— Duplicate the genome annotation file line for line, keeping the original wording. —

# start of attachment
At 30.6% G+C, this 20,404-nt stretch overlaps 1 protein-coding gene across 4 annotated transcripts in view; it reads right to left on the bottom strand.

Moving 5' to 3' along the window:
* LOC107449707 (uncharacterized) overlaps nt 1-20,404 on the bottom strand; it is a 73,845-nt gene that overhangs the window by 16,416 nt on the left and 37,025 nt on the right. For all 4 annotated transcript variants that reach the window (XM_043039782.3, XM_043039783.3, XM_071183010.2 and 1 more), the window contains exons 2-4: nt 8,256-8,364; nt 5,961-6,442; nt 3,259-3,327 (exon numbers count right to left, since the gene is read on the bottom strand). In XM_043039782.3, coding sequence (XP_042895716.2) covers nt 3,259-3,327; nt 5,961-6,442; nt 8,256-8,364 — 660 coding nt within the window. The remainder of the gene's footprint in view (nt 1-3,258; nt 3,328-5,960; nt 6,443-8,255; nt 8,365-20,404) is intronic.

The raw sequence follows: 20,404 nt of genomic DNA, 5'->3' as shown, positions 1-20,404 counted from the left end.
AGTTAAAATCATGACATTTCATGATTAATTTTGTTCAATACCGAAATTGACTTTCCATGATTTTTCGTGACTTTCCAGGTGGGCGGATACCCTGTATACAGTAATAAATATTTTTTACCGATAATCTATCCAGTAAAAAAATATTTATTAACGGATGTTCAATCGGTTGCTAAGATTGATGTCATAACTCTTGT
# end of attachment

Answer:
At 30.6% G+C, this 20,404-nt stretch overlaps 1 protein-coding gene across 4 annotated transcripts in view; it reads right to left on the bottom strand.

Moving 5' to 3' along the window:
* LOC107449707 (uncharacterized) overlaps nt 1-20,404 on the bottom strand; it is a 73,845-nt gene that overhangs the window by 16,416 nt on the left and 37,025 nt on the right. For all 4 annotated transcript variants that reach the window (XM_043039782.3, XM_043039783.3, XM_071183010.2 and 1 more), the window contains exons 2-4: nt 8,256-8,364; nt 5,961-6,442; nt 3,259-3,327 (exon numbers count right to left, since the gene is read on the bottom strand). In XM_043039782.3, coding sequence (XP_042895716.2) covers nt 3,259-3,327; nt 5,961-6,442; nt 8,256-8,364 — 660 coding nt within the window. The remainder of the gene's footprint in view (nt 1-3,258; nt 3,328-5,960; nt 6,443-8,255; nt 8,365-20,404) is intronic.

The raw sequence follows: 20,404 nt of genomic DNA, 5'->3' as shown, positions 1-20,404 counted from the left end.
AGTTAAAATCATGACATTTCATGATTAATTTTGTTCAATACCGAAATTGACTTTCCATGATTTTTCGTGACTTTCCAGGTGGGCGGATACCCTGTATACAGTAATAAATATTTTTTACCGATAATCTATCCAGTAAAAAAATATTTATTAACGGATGTTCAATCGGTTGCTAAGATTGATGTCATAACTCTTGT